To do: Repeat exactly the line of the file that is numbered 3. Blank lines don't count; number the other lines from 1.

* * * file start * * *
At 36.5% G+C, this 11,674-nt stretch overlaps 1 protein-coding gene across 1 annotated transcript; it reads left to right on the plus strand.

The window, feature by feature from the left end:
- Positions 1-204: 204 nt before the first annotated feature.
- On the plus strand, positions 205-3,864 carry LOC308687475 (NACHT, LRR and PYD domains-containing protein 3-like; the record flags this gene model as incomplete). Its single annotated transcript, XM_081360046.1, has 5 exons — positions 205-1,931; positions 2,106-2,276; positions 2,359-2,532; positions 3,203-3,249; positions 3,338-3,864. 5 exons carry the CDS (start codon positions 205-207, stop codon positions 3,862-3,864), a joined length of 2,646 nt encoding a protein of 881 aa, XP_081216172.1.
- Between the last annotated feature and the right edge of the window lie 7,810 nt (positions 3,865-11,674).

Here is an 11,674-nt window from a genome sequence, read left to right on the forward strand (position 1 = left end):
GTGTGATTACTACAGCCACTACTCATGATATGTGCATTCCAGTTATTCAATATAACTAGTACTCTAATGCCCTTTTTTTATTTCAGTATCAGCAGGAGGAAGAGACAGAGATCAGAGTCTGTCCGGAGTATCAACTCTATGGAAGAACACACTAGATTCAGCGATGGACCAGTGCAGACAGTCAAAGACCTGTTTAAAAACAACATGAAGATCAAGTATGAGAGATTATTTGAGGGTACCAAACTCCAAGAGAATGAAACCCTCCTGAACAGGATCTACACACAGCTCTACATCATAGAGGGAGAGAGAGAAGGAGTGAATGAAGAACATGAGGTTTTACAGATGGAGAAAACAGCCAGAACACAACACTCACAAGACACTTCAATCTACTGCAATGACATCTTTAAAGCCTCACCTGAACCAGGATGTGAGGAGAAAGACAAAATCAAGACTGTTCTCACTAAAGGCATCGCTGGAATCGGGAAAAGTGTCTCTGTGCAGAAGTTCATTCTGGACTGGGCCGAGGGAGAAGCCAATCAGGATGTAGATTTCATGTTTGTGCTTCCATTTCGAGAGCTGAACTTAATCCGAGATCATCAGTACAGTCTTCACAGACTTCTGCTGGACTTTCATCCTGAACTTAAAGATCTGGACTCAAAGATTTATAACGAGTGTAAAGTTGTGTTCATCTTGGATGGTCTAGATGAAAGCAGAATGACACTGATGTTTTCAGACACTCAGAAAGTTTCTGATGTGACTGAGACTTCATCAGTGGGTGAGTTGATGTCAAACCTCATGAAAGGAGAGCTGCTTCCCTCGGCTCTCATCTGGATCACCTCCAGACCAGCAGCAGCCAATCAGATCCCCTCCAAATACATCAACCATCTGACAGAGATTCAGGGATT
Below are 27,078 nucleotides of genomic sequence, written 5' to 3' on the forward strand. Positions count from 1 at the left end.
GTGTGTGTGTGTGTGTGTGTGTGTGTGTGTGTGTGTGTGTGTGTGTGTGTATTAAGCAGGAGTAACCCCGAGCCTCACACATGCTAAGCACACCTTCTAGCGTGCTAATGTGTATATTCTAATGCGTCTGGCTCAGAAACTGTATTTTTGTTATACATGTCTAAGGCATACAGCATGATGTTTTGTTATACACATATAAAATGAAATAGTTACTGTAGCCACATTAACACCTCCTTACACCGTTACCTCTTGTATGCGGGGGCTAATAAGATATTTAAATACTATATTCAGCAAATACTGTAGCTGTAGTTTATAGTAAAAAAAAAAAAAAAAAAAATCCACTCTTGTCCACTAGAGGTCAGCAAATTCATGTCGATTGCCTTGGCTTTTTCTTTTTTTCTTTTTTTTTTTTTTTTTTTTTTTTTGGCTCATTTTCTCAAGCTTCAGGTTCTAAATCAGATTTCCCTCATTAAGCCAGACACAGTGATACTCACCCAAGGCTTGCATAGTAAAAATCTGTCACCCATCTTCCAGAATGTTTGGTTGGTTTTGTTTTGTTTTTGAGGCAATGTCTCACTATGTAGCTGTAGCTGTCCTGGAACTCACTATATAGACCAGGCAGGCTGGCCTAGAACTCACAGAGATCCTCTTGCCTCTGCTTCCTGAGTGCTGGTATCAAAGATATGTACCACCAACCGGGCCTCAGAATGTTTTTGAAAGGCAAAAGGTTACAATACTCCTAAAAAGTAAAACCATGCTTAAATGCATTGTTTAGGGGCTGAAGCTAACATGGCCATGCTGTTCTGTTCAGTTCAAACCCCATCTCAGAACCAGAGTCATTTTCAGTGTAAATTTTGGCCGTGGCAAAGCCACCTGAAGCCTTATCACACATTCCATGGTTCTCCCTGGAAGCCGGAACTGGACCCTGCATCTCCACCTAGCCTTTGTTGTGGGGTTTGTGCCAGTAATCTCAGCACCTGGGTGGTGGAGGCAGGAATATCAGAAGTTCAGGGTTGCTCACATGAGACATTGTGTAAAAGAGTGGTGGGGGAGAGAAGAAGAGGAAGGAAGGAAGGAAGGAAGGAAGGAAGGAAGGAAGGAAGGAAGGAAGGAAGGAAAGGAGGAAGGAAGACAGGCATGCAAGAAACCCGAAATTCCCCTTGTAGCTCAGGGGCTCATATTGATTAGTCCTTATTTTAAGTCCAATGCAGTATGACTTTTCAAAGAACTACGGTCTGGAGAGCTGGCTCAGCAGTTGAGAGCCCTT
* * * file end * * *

- Positions 1-204: 204 nt before the first annotated feature.